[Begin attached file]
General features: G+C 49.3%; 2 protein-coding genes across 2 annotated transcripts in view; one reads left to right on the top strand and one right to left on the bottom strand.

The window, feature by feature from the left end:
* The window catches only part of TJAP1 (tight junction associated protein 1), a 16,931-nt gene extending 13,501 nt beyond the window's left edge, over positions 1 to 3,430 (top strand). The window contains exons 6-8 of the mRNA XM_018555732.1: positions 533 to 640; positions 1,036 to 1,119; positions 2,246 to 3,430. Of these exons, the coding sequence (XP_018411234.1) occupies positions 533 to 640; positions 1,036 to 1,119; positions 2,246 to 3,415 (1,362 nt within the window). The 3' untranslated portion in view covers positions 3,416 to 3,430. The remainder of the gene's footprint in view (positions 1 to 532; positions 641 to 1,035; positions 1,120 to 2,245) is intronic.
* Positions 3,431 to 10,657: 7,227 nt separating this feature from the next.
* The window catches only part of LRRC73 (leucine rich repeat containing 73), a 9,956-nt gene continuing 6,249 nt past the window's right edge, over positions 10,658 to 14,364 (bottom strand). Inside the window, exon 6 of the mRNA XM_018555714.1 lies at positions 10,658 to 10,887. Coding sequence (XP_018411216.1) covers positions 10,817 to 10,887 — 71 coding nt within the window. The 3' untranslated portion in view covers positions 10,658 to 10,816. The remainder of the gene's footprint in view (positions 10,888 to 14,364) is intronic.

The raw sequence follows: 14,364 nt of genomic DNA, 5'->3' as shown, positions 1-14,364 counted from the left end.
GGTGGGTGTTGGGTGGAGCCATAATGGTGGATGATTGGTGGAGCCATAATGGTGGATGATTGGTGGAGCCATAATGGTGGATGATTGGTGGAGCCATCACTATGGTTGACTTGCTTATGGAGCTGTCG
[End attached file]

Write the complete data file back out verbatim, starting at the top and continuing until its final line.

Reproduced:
General features: G+C 49.3%; 2 protein-coding genes across 2 annotated transcripts in view; one reads left to right on the top strand and one right to left on the bottom strand.

The window, feature by feature from the left end:
* The window catches only part of TJAP1 (tight junction associated protein 1), a 16,931-nt gene extending 13,501 nt beyond the window's left edge, over positions 1 to 3,430 (top strand). The window contains exons 6-8 of the mRNA XM_018555732.1: positions 533 to 640; positions 1,036 to 1,119; positions 2,246 to 3,430. Of these exons, the coding sequence (XP_018411234.1) occupies positions 533 to 640; positions 1,036 to 1,119; positions 2,246 to 3,415 (1,362 nt within the window). The 3' untranslated portion in view covers positions 3,416 to 3,430. The remainder of the gene's footprint in view (positions 1 to 532; positions 641 to 1,035; positions 1,120 to 2,245) is intronic.
* Positions 3,431 to 10,657: 7,227 nt separating this feature from the next.
* The window catches only part of LRRC73 (leucine rich repeat containing 73), a 9,956-nt gene continuing 6,249 nt past the window's right edge, over positions 10,658 to 14,364 (bottom strand). Inside the window, exon 6 of the mRNA XM_018555714.1 lies at positions 10,658 to 10,887. Coding sequence (XP_018411216.1) covers positions 10,817 to 10,887 — 71 coding nt within the window. The 3' untranslated portion in view covers positions 10,658 to 10,816. The remainder of the gene's footprint in view (positions 10,888 to 14,364) is intronic.

The raw sequence follows: 14,364 nt of genomic DNA, 5'->3' as shown, positions 1-14,364 counted from the left end.
GGTGGGTGTTGGGTGGAGCCATAATGGTGGATGATTGGTGGAGCCATAATGGTGGATGATTGGTGGAGCCATAATGGTGGATGATTGGTGGAGCCATCACTATGGTTGACTTGCTTATGGAGCTGTCG